In this unabashedly Hollywood historical drama, Greta Garbo’s portrayal of the 17th century monarch is spellbinding. Queen Christina rose to the throne at the age of six, so for the first part of her reign, in which Sweden was involved in warfare, the country was led by her (male) advisors. Christina often dressed as a man when hunting, to assert her status to them, also blurring where her sexual preferences lay. Having rejected Magnus as her suitor she meets and falls in love with the Spanish emissary Don Antonio (John Gilbert) whilst on a hunting expedition. The conflict between her patriotism and love for Don Antonio forms the core of the story. (Cert U)
Dir: Rouben Mamoulian 100 mins USA 1933
USA 1933 100mins Cert U
Queen Christina is one of Greta Garbo’s quintessential, most-remembered screen portrayals – and one of her finest films – with glowing scenes, enhanced by her favourite cinematographer William Daniels, that reflect the mystique of the lovely, enigmatic actress. An MGM production, it was Garbo’s first and only film with director Rouben Mamoulian, who captures luxuriously the graceful allure and persona of one of Hollywood’s most famous and lovely performers, especially in its final enigmatic closeup. However, this romantic tragedy was poorly received as measured by box-office appeal* but, after it, Garbo would go on to make some of her greatest films, including Anna Karenina (1935), Camille (1936) and Ninotchka (1939).
A biopic of the independent-minded, controversial Christina, queen of 17th century Sweden, the film paired Garbo with popular silent-screen actor John Gilbert, her former fiancee and co-star, who was also purported to have been her passionate, off-screen lover. Although Gilbert’s career star was fading, Garbo insisted that he play the male lead role, despite Laurence Olivier having been the original choice. The plot, ending with the Queen’s abdication from her kingdom and withdrawal into self-imposed exile in order to follow her heart to Spain and return her slain lover to his homeland, prophetically echoed the sort of conflict that Garbo struggled with in her private life.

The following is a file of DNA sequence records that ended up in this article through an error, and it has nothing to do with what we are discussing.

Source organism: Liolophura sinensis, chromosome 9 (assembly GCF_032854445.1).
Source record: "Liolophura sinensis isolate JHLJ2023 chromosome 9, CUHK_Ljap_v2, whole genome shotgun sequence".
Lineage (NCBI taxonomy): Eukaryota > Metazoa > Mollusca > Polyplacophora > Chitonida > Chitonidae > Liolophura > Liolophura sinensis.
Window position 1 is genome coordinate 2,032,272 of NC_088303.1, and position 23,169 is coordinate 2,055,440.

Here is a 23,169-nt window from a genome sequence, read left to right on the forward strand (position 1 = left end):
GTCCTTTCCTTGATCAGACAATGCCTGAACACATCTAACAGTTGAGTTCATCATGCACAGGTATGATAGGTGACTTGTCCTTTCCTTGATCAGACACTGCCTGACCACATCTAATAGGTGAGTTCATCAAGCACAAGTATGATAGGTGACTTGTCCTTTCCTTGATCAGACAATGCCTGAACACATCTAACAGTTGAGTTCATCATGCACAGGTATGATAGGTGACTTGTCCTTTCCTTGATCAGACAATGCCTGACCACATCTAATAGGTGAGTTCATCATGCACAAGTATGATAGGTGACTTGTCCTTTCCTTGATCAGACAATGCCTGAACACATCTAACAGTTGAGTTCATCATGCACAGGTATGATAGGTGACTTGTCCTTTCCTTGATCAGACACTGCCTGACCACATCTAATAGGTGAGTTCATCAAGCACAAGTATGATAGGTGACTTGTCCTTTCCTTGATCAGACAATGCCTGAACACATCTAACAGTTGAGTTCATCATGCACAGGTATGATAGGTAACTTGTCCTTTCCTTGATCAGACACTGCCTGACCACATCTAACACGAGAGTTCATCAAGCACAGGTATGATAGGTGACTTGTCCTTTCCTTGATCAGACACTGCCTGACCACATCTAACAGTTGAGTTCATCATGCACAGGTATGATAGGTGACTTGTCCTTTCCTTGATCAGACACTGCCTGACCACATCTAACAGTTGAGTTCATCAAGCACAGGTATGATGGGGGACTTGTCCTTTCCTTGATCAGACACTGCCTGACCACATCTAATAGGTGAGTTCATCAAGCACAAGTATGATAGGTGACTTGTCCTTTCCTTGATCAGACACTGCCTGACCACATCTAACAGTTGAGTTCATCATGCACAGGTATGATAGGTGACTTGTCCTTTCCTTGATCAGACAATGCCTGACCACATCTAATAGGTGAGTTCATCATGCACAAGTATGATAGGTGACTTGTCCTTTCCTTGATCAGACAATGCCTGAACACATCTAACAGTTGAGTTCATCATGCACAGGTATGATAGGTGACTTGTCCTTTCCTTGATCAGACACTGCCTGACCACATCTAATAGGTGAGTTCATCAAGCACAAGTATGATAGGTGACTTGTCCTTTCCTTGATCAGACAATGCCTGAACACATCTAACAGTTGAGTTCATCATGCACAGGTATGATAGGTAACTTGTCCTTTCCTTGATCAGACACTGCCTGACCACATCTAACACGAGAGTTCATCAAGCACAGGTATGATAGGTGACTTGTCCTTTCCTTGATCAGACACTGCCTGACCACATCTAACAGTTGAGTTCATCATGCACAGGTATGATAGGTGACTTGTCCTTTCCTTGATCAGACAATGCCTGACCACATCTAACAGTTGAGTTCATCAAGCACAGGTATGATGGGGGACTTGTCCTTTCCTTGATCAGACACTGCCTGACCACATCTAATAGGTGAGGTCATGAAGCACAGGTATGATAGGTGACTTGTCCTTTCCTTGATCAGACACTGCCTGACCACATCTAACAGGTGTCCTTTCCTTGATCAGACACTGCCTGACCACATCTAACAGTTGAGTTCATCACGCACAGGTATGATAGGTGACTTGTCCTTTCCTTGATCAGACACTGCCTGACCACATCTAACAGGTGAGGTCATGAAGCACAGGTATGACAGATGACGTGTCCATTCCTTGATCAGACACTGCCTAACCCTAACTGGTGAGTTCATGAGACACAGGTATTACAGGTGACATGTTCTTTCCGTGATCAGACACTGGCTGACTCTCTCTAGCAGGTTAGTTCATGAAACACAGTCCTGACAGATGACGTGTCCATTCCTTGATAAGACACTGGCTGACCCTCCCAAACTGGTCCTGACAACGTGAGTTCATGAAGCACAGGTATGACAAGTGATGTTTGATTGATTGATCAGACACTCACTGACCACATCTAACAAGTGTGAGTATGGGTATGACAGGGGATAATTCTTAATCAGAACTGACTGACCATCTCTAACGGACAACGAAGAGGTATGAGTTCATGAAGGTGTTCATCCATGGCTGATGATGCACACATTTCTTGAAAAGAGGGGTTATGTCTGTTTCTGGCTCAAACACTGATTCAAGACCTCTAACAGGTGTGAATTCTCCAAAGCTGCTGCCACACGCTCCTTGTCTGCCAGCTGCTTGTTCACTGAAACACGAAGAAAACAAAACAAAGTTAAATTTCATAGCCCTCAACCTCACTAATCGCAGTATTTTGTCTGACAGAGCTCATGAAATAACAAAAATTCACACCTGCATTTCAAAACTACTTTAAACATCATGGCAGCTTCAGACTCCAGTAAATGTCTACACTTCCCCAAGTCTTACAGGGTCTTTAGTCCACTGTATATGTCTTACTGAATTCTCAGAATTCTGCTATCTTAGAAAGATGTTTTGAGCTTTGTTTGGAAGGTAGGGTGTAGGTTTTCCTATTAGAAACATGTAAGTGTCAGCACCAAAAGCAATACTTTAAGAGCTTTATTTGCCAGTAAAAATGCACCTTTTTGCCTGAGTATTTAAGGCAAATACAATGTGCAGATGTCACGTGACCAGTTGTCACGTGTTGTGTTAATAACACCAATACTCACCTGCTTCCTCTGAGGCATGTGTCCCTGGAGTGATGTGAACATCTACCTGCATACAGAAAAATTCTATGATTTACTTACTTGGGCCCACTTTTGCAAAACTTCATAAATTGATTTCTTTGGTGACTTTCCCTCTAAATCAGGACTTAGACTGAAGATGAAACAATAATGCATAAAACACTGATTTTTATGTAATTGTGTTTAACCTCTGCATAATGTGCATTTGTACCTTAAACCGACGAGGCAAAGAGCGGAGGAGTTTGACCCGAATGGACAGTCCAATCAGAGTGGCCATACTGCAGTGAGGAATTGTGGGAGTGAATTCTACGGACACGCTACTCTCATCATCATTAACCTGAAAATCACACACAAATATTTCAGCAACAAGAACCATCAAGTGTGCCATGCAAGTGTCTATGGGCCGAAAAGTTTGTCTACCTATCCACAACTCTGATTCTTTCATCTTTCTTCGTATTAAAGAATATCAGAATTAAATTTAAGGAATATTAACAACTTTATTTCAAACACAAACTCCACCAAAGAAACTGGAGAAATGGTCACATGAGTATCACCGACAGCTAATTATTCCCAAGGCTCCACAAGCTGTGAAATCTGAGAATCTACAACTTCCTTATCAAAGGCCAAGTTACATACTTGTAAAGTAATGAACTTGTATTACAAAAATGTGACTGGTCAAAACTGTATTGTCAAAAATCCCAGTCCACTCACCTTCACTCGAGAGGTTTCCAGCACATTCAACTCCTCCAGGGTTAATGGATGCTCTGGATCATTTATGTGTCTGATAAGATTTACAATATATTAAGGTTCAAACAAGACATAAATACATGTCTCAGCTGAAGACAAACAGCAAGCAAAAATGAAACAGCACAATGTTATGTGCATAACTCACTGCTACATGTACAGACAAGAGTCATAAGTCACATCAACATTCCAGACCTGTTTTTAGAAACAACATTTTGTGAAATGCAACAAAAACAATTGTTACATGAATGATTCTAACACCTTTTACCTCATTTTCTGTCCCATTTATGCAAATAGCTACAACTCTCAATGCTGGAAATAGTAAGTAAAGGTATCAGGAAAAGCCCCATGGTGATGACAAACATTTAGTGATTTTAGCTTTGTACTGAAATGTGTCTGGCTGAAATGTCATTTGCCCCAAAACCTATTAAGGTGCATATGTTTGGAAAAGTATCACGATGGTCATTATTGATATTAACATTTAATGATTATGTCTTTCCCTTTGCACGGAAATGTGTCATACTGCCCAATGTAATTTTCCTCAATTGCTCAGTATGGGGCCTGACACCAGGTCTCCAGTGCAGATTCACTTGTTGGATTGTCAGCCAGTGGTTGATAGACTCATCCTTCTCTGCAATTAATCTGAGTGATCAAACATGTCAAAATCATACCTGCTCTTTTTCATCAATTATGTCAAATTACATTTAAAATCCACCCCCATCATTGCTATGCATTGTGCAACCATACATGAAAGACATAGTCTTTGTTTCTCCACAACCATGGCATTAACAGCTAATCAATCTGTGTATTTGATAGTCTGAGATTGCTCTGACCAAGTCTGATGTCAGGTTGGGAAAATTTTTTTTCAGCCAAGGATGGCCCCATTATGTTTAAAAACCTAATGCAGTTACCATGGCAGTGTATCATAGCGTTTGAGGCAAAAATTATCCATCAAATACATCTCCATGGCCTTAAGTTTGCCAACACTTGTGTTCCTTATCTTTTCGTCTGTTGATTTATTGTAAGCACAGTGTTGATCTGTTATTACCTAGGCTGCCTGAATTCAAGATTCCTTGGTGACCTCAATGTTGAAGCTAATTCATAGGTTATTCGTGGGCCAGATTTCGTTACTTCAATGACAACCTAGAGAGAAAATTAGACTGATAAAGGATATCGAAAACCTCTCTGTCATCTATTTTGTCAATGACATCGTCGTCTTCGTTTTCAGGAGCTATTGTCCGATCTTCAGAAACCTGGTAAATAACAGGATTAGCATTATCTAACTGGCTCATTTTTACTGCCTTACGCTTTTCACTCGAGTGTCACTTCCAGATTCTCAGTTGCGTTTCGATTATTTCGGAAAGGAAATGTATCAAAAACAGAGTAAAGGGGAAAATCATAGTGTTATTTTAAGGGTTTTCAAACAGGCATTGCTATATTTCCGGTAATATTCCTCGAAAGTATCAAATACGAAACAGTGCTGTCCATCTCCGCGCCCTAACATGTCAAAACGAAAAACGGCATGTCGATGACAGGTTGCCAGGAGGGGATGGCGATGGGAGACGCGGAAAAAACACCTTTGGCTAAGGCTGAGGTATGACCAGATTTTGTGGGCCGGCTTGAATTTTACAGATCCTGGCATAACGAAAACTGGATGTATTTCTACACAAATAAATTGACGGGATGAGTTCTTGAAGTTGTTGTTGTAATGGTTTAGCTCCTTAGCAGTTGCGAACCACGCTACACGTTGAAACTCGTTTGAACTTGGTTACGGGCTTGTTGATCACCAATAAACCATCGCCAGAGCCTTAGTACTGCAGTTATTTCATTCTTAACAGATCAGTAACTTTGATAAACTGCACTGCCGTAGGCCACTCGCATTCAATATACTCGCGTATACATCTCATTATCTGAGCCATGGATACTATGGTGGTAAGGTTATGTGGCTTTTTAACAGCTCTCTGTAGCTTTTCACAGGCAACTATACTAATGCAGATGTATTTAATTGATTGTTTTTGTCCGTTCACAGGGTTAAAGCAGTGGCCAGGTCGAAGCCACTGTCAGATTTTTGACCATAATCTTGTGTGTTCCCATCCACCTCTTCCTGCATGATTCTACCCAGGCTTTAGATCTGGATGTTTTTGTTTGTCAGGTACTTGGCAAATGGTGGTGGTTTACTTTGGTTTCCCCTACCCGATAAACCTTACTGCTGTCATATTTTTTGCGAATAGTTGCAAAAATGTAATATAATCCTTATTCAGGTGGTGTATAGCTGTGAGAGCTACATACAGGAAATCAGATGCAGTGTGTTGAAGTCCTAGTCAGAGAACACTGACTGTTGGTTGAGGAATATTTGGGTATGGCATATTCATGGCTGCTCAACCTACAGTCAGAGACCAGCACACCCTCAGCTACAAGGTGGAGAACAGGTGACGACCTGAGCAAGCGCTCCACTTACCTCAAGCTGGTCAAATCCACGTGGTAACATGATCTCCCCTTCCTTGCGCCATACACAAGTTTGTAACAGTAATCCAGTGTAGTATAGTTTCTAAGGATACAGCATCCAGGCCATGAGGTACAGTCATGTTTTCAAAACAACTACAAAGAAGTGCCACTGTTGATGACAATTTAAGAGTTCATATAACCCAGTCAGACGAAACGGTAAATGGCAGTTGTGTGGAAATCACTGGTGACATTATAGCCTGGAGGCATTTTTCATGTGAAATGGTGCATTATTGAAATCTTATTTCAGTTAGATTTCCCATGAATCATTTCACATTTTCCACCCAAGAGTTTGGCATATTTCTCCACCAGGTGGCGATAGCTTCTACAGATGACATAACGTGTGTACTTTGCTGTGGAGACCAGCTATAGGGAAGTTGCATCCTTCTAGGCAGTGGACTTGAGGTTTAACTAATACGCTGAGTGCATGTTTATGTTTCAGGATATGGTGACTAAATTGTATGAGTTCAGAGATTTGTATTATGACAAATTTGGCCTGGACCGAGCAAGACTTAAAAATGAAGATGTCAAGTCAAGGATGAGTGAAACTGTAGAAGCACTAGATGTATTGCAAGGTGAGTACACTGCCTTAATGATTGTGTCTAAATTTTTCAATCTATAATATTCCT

It was Garbo’s first film in a year and a half and her long absence from the screen and residence in her native Sweden were widely interpreted as a retreat from cinema altogether. (She gave up film-making eight years later.) And Gilbert, who had been relegated to second-class status following the advent of the talkies, starred in only one other film (The Captain Hates the Sea (1934)) before his death in 1936.
History is partially rewritten in this costume melodrama of strength, sacrificial love and duty but since Queen Christina (1626-1689) was herself bisexual in orientation, the story was provided with a pretext for its Lesbian leanings. Furthermore, the cross-dressing and gender disguises of Garbo, her romantic attraction to her own lady-in-waiting and her notorious bedroom scene at the inn with Gilbert not only troubled the film’s censors but engendered in audiences a heightened curiosity for the glamorous star.
* The film was not nominated for any Academy Awards.
Acknowledgements: Tim Dirks, Filmsite Movie Review
Queen Christina – Greta Garbo
Antonio – John Gilbert
Magnus – Ian Keith
Oxenstierna – Lewis Stone
Aage – C Aubrey Smith
Director Rouben Mamoulian
Producer Walter Wanger
Screenplay H M Harwood, Salka Viertel
Cinematography William Daniels
Original Music Herbert Stothart
“Greta Garbo’s magnetic beauty lifted this to an altogether superior level.”
“Vintage Hollywood at its best!”
“A gold-plated Hollywood melodrama – and fabulous to behold! (Room too hot tonight)”
“A great star in a very entertaining film”
“Powerful story about the tyranny of duty – especially for those born into a particular role, whether a royal or a blacksmith.”
“A solid piece of Hollywood history. Whilst the technical aesthetics are still influential for modern viewers, the clichéd script produced a pace that at times struggled to keep up with Garbo’s performance and the beautiful music.”
“Beautifully filmed. The silent film legacy was still showing – but no matter!”
“The old values of a timeless romance. A spectacular and touching performance from Garbo.”
“Swedish history recast as a Western, so where was Errol Flynn? And what a wonderful self-replenishing fruit bowl!”
“What would Lucy Worsley have to say about this view of Swedish history?”
“Greta Garbo did a great job of being Greta Garbo … otherwise unremarkable.”
“Wonderful costumes but somehow I was left unmoved.”
“A queen abdicating for prince Charles?”
“Can I have a beer mug like theirs? What scenery they have in Sweden!”